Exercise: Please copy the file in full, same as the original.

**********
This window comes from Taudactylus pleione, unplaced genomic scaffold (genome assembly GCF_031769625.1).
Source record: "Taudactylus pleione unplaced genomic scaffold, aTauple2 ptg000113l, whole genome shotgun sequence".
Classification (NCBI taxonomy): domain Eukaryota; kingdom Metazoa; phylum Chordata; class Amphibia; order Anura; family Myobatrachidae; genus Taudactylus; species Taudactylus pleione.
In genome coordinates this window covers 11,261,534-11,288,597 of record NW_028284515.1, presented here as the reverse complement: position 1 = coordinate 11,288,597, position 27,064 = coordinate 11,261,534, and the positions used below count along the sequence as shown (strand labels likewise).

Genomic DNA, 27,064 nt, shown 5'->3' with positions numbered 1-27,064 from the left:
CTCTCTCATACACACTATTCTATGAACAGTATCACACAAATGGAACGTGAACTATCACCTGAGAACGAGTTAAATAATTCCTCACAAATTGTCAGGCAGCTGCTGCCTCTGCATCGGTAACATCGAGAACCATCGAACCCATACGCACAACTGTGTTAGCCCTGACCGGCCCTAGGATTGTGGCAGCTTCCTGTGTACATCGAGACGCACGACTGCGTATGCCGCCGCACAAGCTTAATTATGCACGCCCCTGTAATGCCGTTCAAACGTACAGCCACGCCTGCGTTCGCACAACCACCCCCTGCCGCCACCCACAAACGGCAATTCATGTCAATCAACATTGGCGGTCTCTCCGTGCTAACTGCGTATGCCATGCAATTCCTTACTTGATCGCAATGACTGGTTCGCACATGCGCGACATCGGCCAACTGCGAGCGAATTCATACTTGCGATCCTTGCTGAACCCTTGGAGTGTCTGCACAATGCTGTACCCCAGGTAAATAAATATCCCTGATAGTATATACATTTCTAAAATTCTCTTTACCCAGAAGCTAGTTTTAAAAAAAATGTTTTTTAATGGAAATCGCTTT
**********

This window comes from Taudactylus pleione, unplaced genomic scaffold (genome assembly GCF_031769625.1).
Source record: "Taudactylus pleione unplaced genomic scaffold, aTauple2 ptg000113l, whole genome shotgun sequence".
Classification (NCBI taxonomy): domain Eukaryota; kingdom Metazoa; phylum Chordata; class Amphibia; order Anura; family Myobatrachidae; genus Taudactylus; species Taudactylus pleione.
In genome coordinates this window covers 11,261,534-11,288,597 of record NW_028284515.1, presented here as the reverse complement: position 1 = coordinate 11,288,597, position 27,064 = coordinate 11,261,534, and the positions used below count along the sequence as shown (strand labels likewise).

Genomic DNA, 27,064 nt, shown 5'->3' with positions numbered 1-27,064 from the left:
CTCTCTCATACACACTATTCTATGAACAGTATCACACAAATGGAACGTGAACTATCACCTGAGAACGAGTTAAATAATTCCTCACAAATTGTCAGGCAGCTGCTGCCTCTGCATCGGTAACATCGAGAACCATCGAACCCATACGCACAACTGTGTTAGCCCTGACCGGCCCTAGGATTGTGGCAGCTTCCTGTGTACATCGAGACGCACGACTGCGTATGCCGCCGCACAAGCTTAATTATGCACGCCCCTGTAATGCCGTTCAAACGTACAGCCACGCCTGCGTTCGCACAACCACCCCCTGCCGCCACCCACAAACGGCAATTCATGTCAATCAACATTGGCGGTCTCTCCGTGCTAACTGCGTATGCCATGCAATTCCTTACTTGATCGCAATGACTGGTTCGCACATGCGCGACATCGGCCAACTGCGAGCGAATTCATACTTGCGATCCTTGCTGAACCCTTGGAGTGTCTGCACAATGCTGTACCCCAGGTAAATAAATATCCCTGATAGTATATACATTTCTAAAATTCTCTTTACCCAGAAGCTAGTTTTAAAAAAAATGTTTTTTAATGGAAATCGCTTT